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Research to Discover New Product Ideas
There are many methods that can be deployed to discover ideas for developing new products. The following description explores some common methods in new product development process.

You can download excellent powerpoint slides on Marketing Strategy and Marketing Management HERE.

Attribute Analysis refers to techniques designed to develop lists of characteristics, uses, or benefits pertaining to a particular product category. Two common attribute-analysis procedures are dimensional analysis and checklists.

Dimensional Analysis lists all of the physical characteristics of a product type. Having obtained such a list, creativity can be triggered by asking questions such as: "Why is the product this way?" "How could the product be changed?" or "'What would happen if one or more of the characteristics were removed?"

Problem Analysis is a need-assessment technique designed to develop an inventory of consumer problems in a particular product or service category and to serve as a basis for new product or service ideas. Consumer input using focus groups, user panels, panels of experts, or complaint records might be used to develop such an inventory.

Some problem-analysis techniques ask users to verbalize the problems they encounter with current products. For instance, asking consumers about problems with adhesive bandages, managers at the Johnson & Johnson Company learned that consumers did not like the fact that the bandages were so apparent when worn. This finding led to the development of Band-Aid Sheer Strips, a product made of a sheer plastic film that blended more readily with various skin tones.

Other problem-analysis techniques, sometimes referred to as problem inventory analysis, approach the question of consumer needs at a general level. Rather than asking consumers to identify problems associated with a particular product, problem inventory analysis provides consumers with a list of problems that may be present in many product categories and asks consumers to specify particular products that they associate with the problem. Problem inventory analysis is based on the assumption that consumers find it easier to relate known products to suggested problems than to generate problems for a given product.

Benefit Structure Analysis (BSA) determines what specific benefits and characteristics are desired by consumers within a particular product or service category and identifies perceived deficiencies in what is currently provided. Focus groups, depth interviews, or other forms of qualitative research are used to develop a complete list of characteristics and benefits of the product or service category being investigated. Large-scale research is then conducted to uncover the desirability of each characteristic and benefit as well as perceived deficiencies of current offerings in the category. This quantitative phase also provides relatively complete information as to the conditions surrounding the use of the product or service, such as the time of day when usage occurs, other persons present during usage, and the task for which the product or service was applied.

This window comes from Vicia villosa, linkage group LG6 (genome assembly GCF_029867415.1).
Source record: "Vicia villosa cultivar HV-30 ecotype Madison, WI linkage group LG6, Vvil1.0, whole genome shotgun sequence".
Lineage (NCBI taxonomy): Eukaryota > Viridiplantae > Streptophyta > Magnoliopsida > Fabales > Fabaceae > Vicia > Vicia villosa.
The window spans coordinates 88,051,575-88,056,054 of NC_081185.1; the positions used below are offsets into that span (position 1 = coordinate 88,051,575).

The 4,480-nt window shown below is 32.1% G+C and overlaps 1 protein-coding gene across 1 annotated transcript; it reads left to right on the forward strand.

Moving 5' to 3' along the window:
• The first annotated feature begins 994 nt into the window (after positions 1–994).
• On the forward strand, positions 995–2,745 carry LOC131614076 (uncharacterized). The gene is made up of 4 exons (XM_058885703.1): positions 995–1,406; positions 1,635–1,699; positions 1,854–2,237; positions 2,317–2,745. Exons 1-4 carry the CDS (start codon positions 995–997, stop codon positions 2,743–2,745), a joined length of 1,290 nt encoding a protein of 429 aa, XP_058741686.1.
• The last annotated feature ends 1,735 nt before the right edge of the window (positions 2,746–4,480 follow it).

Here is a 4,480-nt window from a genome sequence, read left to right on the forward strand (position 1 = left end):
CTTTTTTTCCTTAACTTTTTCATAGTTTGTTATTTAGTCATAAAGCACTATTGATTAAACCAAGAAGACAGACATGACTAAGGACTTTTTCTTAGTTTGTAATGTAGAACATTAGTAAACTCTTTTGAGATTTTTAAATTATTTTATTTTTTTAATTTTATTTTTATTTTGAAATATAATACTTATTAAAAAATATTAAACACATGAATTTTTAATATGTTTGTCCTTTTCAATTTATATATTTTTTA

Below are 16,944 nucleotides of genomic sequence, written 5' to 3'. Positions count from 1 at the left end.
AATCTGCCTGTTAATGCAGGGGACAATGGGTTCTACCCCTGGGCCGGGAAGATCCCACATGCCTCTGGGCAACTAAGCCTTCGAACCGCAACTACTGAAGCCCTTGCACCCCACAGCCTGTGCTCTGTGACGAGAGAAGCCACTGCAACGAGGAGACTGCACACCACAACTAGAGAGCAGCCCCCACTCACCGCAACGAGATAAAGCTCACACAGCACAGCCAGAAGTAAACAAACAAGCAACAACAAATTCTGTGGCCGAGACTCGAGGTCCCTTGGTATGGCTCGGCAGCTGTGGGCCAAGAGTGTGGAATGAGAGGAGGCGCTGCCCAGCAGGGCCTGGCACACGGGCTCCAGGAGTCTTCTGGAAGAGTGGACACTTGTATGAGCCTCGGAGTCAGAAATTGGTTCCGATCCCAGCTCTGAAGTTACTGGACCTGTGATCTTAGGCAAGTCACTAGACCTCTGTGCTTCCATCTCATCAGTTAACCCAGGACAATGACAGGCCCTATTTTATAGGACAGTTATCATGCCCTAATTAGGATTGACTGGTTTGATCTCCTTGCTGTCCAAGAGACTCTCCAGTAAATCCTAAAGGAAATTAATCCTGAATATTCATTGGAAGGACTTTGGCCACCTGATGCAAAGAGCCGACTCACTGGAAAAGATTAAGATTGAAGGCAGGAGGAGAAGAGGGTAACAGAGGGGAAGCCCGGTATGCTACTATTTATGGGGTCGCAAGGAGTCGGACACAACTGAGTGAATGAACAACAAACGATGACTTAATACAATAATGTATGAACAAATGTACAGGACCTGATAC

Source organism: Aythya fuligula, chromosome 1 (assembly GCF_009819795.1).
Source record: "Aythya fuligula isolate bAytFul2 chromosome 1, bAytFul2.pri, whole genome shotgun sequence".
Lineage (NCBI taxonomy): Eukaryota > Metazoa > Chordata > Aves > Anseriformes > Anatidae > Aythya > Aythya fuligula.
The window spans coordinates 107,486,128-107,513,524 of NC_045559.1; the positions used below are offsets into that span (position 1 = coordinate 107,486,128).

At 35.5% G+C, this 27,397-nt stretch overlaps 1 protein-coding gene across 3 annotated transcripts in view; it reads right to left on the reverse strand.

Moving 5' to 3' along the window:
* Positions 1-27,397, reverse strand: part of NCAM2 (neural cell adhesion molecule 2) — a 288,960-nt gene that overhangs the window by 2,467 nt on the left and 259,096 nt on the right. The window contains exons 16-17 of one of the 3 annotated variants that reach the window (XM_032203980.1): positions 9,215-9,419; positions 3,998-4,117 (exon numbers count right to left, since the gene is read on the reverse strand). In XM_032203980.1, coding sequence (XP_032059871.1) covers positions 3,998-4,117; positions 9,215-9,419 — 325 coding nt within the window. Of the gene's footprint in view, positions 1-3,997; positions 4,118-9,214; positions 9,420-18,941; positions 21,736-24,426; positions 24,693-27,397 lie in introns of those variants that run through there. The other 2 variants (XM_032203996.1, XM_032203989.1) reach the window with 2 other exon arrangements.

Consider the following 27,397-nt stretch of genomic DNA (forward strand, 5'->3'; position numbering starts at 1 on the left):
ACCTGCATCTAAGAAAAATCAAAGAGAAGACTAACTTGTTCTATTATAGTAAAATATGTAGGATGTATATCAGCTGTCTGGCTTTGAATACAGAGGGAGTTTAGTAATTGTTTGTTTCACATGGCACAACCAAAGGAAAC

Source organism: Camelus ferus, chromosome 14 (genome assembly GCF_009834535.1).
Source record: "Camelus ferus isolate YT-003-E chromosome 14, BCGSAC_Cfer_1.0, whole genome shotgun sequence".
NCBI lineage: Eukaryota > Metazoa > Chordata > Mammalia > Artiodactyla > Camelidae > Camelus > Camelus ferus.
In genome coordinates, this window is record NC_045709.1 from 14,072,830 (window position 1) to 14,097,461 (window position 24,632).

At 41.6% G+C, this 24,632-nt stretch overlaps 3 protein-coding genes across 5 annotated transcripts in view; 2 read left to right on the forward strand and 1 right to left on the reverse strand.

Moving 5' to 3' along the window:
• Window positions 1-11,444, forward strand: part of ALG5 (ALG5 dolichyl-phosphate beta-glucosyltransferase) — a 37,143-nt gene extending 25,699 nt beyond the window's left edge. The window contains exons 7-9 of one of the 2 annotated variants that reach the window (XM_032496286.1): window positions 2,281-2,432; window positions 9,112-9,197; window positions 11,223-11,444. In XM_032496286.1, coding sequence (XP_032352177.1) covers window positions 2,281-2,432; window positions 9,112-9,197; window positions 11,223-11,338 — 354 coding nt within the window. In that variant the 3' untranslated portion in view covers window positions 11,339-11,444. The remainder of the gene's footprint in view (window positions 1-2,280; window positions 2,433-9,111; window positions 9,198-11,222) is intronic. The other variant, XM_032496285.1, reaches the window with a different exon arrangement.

BSA was specifically designed to determine new product opportunities in broad product or service categories. For a broad category of goods, BSA provides information pertaining to:

the number of general types of products that could be on the market, based on benefits delivered;
potential additional uses for existing brands;
insight into new products that could deliver a specific combination of benefits for a particular use or group of uses; and
how to reposition an existing brand by stressing additional benefits provided.

Gap Analysis focuses on determining how various brands are perceived relative to each other. An opportunity for a new brand exists when gap analysis indicates that no brand occupies a particular niche for which there is a consumer demand.

Scenario Analysis. The goal of scenario analysis is to identify opportunities by capitalizing on projected future environments and associated consumer needs. Scenarios are constructed by forecasting the environment at some future date and potential product or service opportunities are identified by visualizing how consumers will perform tasks that current products are designed to help them do. Changes required in a particular product category to adapt to the future environment are identified, and products are redesigned or new ones created. Obviously, careful monitoring of consumer trends with respect to demographics, psychographics, lifestyle, and technology' are very important in this context. Projections based on such trends play a vital role in the construction of future scenarios.

Source of Reference:
Melvin Crask, Richard J. Fox, Roy G. Stout, and R. Gene Stout, Marketing Research, Prentice Hall. You can obtain this fine book here

You can download excellent powerpoint slides on Marketing Strategy and Marketing Management HERE.

 
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